Money Matters

Temple needs to stay true to its tradition of affordability for working-class students.

With the economy in a tailspin, Temple is being forced to shave some needed dollars from its fiscal year 2009-2010 budget. With a cut of $40 million, budgets will decrease in some areas of the university, but officials are reluctant to say where exactly.

Temple is not the only one with money problems. The credit crisis is putting a strain on students’ abilities to get loans to pay for their education. A tuition increase to help close the gap in Temple’s budget is the last thing struggling students need.

As The Temple News reports this week, the university’s Chief Financial Officer Anthony Wagner said the main goal is to keep Temple affordable for its students.

“The trustees and senior administration are aware that our students and families are very affected by this economic downturn, and we want to keep tuition manageable,” he said.

In President Ann Weaver Hart’s letter to the Temple community, she writes there must be sensitivity to students’ budgets and debt loads but doesn’t specify how much sensitivity.

The letter also states lofty goals that will be hard to reach without overflowing funds.

“Its research enterprise must grow as a critical source of innovation and knowledge creation. The university must also serve the local community, the city, the state and indeed the global society by providing intellectual and moral leadership.”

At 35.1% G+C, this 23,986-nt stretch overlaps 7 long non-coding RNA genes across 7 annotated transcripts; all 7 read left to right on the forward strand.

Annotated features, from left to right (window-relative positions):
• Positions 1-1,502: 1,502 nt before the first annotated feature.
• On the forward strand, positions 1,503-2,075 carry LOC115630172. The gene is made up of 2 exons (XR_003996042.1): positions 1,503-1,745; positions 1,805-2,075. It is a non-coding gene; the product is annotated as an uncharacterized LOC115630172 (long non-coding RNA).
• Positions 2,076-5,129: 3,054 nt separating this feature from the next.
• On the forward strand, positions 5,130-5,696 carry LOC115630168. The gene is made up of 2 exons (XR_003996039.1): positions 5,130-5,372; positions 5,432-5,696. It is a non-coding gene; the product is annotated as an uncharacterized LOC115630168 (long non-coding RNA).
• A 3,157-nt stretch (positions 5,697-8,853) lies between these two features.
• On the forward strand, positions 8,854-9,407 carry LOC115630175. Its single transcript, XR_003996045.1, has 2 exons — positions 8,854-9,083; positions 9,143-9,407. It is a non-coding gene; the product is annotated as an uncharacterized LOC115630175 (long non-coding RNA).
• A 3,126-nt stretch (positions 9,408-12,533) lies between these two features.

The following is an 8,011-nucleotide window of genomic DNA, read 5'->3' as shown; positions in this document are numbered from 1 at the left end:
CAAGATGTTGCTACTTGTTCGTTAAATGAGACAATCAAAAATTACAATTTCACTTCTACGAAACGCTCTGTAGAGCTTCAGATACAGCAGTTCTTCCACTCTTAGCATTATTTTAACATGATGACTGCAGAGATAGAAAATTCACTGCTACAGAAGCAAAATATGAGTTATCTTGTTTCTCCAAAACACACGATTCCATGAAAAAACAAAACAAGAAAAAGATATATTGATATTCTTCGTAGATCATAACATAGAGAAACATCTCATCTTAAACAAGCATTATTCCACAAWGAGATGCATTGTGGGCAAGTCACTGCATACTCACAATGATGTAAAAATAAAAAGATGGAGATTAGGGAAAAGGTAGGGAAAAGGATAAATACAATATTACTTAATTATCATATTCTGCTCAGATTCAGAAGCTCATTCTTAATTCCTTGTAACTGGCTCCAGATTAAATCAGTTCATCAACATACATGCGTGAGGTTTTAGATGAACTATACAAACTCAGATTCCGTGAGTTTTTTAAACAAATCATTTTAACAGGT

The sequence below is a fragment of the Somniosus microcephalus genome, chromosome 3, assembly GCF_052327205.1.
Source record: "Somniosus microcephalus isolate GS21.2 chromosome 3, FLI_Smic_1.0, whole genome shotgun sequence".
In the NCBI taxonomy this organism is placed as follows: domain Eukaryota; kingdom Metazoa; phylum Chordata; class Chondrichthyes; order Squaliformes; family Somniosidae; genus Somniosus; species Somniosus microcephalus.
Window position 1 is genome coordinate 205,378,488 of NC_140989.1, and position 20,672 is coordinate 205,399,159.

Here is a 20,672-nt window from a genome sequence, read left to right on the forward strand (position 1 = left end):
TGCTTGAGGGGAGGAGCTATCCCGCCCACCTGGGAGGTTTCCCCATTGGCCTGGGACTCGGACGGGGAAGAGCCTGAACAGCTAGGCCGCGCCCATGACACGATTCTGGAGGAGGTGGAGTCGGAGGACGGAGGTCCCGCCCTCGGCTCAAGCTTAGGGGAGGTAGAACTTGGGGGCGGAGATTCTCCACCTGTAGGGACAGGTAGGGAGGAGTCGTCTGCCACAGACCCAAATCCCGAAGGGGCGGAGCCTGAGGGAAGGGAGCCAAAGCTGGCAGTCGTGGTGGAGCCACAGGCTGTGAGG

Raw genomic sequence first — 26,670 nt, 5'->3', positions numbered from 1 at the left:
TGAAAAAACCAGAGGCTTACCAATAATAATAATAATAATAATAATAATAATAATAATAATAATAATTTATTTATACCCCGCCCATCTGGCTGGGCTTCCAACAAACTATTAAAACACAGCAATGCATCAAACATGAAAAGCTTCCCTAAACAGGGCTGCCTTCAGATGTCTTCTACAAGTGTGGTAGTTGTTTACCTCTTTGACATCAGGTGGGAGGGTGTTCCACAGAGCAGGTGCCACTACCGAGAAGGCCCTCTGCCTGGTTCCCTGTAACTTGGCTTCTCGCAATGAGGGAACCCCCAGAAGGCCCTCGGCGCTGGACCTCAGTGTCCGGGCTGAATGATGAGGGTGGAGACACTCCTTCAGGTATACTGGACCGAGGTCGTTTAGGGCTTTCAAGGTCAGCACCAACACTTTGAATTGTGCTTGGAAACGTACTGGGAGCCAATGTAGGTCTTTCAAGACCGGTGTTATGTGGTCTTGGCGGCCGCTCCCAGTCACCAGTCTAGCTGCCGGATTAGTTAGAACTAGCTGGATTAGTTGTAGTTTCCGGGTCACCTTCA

Budget woes aren’t restricted to Temple alone. Listed on a new Web page Temple has created on its news communications site are how other universities are dealing with the crunch.

Kentucky universities are addressing their budget issues by cutting back on scholarships and student services. Kentucky schools are also looking at enrollment caps at some of their campuses.

While cutting back on aid is a short-term fix in Kentucky, the idea should be a no-go at Temple. This university has prided itself on being accessible to all students, and a robust financial aid department is necessary on making good on that promise.

Students would rather see less pomp and circumstance over the 125th anniversary than not be able to pay tuition. While it is important to celebrate the occasion, Temple needs to stay true to its foundation in its next 125 years.

Affordability needs to remain at the forefront above all else.

Be the first to comment

Leave a Reply

Your email address will not be published.